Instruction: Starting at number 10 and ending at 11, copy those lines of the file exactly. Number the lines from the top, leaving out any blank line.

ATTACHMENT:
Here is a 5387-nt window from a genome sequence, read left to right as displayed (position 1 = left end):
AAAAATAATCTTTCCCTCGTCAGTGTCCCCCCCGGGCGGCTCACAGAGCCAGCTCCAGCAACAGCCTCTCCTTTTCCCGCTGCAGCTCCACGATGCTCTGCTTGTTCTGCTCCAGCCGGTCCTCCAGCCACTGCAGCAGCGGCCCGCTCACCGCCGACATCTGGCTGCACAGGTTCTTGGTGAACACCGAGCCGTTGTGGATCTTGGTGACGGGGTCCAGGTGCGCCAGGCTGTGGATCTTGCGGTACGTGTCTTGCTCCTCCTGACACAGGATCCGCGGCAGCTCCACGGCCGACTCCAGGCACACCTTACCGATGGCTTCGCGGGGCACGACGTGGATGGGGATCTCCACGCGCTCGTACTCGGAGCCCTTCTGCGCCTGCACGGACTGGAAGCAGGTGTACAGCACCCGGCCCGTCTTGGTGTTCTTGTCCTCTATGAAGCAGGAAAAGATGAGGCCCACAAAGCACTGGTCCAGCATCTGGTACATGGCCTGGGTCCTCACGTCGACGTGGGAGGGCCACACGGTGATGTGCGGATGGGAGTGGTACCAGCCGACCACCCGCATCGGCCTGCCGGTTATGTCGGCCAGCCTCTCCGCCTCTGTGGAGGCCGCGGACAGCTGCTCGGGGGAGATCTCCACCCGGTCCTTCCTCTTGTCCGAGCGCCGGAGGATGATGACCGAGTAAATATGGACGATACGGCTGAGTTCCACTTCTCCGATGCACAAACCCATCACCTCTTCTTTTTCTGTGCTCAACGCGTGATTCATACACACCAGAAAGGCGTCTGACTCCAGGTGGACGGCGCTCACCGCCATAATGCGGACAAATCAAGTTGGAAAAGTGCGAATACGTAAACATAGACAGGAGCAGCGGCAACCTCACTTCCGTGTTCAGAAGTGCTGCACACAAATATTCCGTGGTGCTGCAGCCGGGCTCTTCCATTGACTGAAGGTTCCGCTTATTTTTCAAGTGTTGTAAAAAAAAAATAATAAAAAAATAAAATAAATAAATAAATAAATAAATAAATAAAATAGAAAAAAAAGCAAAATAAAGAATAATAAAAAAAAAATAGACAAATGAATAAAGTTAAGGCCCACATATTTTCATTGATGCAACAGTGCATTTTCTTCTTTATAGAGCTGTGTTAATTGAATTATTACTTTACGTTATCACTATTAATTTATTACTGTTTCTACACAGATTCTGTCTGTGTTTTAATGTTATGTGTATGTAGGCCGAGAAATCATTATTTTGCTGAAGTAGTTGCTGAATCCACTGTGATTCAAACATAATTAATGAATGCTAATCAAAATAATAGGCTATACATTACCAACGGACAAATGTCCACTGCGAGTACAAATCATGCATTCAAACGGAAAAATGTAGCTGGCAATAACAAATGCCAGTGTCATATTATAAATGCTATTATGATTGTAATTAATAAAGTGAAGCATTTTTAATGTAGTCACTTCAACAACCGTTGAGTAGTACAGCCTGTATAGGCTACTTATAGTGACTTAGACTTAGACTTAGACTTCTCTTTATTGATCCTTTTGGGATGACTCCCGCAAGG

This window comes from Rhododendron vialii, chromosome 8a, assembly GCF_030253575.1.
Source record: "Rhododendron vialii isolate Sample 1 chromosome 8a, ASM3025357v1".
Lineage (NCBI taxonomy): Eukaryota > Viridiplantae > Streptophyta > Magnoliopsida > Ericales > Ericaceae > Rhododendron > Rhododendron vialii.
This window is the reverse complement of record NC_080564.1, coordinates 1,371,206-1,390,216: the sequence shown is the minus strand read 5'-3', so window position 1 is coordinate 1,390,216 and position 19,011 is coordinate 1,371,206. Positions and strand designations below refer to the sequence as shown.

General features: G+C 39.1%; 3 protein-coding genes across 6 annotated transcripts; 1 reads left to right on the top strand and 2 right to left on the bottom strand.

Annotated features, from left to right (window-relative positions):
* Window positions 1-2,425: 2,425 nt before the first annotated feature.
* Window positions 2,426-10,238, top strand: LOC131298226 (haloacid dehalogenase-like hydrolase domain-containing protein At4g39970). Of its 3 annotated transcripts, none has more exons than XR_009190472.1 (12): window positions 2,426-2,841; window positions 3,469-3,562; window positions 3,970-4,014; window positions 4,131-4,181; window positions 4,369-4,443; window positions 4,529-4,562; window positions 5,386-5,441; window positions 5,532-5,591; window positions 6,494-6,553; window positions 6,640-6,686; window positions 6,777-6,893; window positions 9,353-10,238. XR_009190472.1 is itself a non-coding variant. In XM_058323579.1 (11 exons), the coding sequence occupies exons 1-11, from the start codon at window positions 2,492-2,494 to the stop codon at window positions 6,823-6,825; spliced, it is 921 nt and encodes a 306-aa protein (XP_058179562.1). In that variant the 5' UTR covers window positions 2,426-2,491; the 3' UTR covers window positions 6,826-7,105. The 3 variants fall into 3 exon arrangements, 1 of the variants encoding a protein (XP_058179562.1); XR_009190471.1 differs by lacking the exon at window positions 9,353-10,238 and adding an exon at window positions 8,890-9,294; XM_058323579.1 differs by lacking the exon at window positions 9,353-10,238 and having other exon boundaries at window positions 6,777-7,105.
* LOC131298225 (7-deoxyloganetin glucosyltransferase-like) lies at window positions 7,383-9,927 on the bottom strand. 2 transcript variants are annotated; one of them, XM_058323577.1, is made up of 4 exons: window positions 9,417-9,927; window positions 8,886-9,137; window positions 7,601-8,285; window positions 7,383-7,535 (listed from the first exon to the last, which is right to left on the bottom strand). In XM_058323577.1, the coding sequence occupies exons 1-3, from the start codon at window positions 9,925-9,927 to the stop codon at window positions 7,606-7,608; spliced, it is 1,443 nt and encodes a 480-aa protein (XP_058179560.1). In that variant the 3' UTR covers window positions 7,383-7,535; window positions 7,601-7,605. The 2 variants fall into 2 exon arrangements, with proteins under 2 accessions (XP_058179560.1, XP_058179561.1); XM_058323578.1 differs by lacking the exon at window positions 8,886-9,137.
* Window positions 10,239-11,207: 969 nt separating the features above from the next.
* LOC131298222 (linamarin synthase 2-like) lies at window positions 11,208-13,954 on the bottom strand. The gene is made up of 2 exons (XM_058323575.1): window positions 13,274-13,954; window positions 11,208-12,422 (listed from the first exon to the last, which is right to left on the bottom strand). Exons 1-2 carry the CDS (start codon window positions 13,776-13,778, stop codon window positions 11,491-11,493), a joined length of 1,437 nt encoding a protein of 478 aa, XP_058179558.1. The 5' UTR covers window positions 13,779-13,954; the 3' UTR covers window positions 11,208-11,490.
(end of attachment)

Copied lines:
* Window positions 2,426-10,238, top strand: LOC131298226 (haloacid dehalogenase-like hydrolase domain-containing protein At4g39970). Of its 3 annotated transcripts, none has more exons than XR_009190472.1 (12): window positions 2,426-2,841; window positions 3,469-3,562; window positions 3,970-4,014; window positions 4,131-4,181; window positions 4,369-4,443; window positions 4,529-4,562; window positions 5,386-5,441; window positions 5,532-5,591; window positions 6,494-6,553; window positions 6,640-6,686; window positions 6,777-6,893; window positions 9,353-10,238. XR_009190472.1 is itself a non-coding variant. In XM_058323579.1 (11 exons), the coding sequence occupies exons 1-11, from the start codon at window positions 2,492-2,494 to the stop codon at window positions 6,823-6,825; spliced, it is 921 nt and encodes a 306-aa protein (XP_058179562.1). In that variant the 5' UTR covers window positions 2,426-2,491; the 3' UTR covers window positions 6,826-7,105. The 3 variants fall into 3 exon arrangements, 1 of the variants encoding a protein (XP_058179562.1); XR_009190471.1 differs by lacking the exon at window positions 9,353-10,238 and adding an exon at window positions 8,890-9,294; XM_058323579.1 differs by lacking the exon at window positions 9,353-10,238 and having other exon boundaries at window positions 6,777-7,105.
* LOC131298225 (7-deoxyloganetin glucosyltransferase-like) lies at window positions 7,383-9,927 on the bottom strand. 2 transcript variants are annotated; one of them, XM_058323577.1, is made up of 4 exons: window positions 9,417-9,927; window positions 8,886-9,137; window positions 7,601-8,285; window positions 7,383-7,535 (listed from the first exon to the last, which is right to left on the bottom strand). In XM_058323577.1, the coding sequence occupies exons 1-3, from the start codon at window positions 9,925-9,927 to the stop codon at window positions 7,606-7,608; spliced, it is 1,443 nt and encodes a 480-aa protein (XP_058179560.1). In that variant the 3' UTR covers window positions 7,383-7,535; window positions 7,601-7,605. The 2 variants fall into 2 exon arrangements, with proteins under 2 accessions (XP_058179560.1, XP_058179561.1); XM_058323578.1 differs by lacking the exon at window positions 8,886-9,137.